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Puritanism and the emergence of Laudianism in city politics in Norwich, c.1570-1643

Reynolds, Matthew (2002) Puritanism and the emergence of Laudianism in city politics in Norwich, c.1570-1643. Doctor of Philosophy (PhD) thesis, University of Kent. (doi:10.22024/UniKent/01.02.86041) (KAR id:86041)


A prosopographical study, this thesis traces the emergence of religious factions among the governors of the city of Norwich in the decades preceding the English Civil War. Although a celebrated puritan citadel, as established in Elizabeth I's reign, Norwich contained groups dissatisfied with the dominant forms of godly piety. Coinciding with Bishop Samuel Harsnett's efforts to subvert the city's native puritan tradition in the 1620s, prominent lay citizens became attached to a variety of 'avant garde conformity', which matured into a fully-fledged `Laudianism' during the episcopate of Bishop Matthew Wren. The impact of Laudian reform provoked a godly backlash, which rebounded on Wren's lay and clerical supporters during the Long Parliament. However, by examining lay worshippers aligned with the religious ideals of the Caroline church, the following investigation seeks to address current historiographical issues relating to England's unresolved 'Long Reformation' and the complex nature of religious conformity under the first two Stuarts. Finally, a case will be made for Laudianism as a potent force in borough politics during Charles I's Personal Rule. By converting specific laymen to their vision of the church, Caroline divines contributed towards the formation of a Royalist contingency in Norwich, of relevance to the taking of sides in England's localised 'wars of religion' in the 1640s

Item Type: Thesis (Doctor of Philosophy (PhD))
DOI/Identification number: 10.22024/UniKent/01.02.86041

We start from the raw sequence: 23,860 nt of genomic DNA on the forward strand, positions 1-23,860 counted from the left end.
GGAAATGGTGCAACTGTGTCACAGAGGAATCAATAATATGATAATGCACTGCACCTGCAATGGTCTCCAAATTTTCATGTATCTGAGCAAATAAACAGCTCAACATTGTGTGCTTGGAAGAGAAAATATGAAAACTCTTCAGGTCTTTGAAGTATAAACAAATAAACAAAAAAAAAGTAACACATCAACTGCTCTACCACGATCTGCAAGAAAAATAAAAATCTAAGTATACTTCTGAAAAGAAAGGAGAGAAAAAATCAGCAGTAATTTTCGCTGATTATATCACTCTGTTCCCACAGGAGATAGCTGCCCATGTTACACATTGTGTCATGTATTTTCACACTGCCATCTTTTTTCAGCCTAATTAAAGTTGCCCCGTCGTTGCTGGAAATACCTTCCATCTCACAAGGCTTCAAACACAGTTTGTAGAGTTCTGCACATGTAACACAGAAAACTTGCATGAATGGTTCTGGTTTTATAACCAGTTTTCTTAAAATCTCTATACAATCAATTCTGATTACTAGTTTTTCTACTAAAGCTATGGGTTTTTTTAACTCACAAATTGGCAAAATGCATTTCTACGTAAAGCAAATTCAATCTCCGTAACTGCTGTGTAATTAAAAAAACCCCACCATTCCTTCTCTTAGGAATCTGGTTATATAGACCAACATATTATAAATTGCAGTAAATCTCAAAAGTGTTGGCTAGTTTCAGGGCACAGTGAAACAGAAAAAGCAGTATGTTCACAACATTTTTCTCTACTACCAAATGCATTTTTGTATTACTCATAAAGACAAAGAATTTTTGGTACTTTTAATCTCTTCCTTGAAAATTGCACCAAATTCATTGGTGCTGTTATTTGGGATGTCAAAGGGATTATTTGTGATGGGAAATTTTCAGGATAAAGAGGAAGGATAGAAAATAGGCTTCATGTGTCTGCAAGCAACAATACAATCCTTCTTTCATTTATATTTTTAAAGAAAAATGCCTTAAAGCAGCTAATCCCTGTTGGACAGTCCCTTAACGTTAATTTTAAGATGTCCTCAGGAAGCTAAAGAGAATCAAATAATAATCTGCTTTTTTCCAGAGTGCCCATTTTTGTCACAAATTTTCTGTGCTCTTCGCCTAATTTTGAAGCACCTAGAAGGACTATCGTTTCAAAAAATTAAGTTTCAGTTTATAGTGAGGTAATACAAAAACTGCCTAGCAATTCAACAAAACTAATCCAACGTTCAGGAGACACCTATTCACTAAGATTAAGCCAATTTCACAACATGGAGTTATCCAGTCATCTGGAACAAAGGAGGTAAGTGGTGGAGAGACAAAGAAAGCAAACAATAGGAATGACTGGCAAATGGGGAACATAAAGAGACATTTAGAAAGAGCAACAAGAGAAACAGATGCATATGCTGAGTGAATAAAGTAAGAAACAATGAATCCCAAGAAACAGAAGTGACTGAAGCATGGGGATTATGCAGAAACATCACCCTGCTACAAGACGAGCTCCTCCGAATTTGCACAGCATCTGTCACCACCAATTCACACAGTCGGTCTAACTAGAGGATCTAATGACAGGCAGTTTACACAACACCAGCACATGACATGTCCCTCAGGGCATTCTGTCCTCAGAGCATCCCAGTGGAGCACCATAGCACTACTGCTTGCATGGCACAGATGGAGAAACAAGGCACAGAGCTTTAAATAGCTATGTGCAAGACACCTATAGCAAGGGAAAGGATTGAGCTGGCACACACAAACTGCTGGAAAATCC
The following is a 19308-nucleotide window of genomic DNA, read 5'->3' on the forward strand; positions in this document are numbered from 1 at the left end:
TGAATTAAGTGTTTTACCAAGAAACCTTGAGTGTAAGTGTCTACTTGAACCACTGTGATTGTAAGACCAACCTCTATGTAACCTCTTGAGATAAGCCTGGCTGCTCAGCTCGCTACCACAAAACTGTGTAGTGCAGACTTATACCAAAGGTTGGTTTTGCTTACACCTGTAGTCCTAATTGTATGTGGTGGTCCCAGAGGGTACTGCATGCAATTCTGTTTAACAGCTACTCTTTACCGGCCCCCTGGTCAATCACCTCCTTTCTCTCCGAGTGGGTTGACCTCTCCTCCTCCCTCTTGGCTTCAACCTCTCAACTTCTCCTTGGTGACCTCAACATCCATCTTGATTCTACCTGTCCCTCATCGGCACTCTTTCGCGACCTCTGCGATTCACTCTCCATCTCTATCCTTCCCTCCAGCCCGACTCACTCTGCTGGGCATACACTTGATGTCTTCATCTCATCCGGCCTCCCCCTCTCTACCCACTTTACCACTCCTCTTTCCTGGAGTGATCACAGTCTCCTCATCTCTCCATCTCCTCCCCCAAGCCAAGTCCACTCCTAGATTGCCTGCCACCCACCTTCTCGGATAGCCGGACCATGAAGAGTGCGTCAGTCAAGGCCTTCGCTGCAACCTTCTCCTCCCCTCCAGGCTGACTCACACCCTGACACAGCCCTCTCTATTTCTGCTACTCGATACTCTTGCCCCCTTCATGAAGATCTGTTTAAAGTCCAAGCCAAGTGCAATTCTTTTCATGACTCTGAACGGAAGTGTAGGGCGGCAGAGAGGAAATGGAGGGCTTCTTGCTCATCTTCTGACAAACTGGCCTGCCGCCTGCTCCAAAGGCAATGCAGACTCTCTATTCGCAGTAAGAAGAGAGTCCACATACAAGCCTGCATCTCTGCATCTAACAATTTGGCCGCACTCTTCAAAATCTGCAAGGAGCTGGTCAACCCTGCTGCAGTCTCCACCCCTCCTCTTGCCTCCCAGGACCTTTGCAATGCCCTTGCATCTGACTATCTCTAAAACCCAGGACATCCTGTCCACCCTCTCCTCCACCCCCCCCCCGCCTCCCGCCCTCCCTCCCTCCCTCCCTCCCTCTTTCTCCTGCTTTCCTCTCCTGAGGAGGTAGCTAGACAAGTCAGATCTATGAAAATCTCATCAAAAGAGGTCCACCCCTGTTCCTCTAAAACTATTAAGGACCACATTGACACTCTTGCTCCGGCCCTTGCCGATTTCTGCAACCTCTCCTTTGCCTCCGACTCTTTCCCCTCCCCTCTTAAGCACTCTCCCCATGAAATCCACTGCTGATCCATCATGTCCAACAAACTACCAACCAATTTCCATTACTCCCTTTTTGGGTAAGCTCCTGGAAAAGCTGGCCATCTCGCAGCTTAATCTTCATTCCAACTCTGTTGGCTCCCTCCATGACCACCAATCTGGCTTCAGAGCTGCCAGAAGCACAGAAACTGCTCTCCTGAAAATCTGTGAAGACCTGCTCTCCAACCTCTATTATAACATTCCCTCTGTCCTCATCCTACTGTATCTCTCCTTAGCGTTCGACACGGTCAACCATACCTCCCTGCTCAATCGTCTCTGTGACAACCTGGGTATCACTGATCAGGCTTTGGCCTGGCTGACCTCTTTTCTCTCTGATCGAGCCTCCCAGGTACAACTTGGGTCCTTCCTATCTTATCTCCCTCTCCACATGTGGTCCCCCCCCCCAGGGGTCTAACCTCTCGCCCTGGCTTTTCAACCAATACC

Additional information: This thesis has been digitised by EThOS, the British Library digitisation service, for purposes of preservation and dissemination. It was uploaded to KAR on 09 February 2021 in order to hold its content and record within University of Kent systems. It is available Open Access using a Creative Commons Attribution, Non-commercial, No Derivatives ( licence so that the thesis and its author, can benefit from opportunities for increased readership and citation. This was done in line with University of Kent policies ( If you feel that your rights are compromised by open access to this thesis, or if you would like more information about its availability, please contact us at and we will seriously consider your claim under the terms of our Take-Down Policy (
Uncontrolled keywords: Church of England
Subjects: A General Works > AZ History of Scholarship. The Humanities
B Philosophy. Psychology. Religion > BL Religion
C Auxiliary Sciences of History > CB History of civilization
D History General and Old World > D History (General)
J Political Science > JA Political science (General)
L Education > LA History of education
Divisions: Divisions > Division of Arts and Humanities > School of History
SWORD Depositor: SWORD Copy
Depositing User: SWORD Copy
Date Deposited: 29 Oct 2019 16:26 UTC
Last Modified: 14 Feb 2022 10:21 UTC
Resource URI: (The current URI for this page, for reference purposes)

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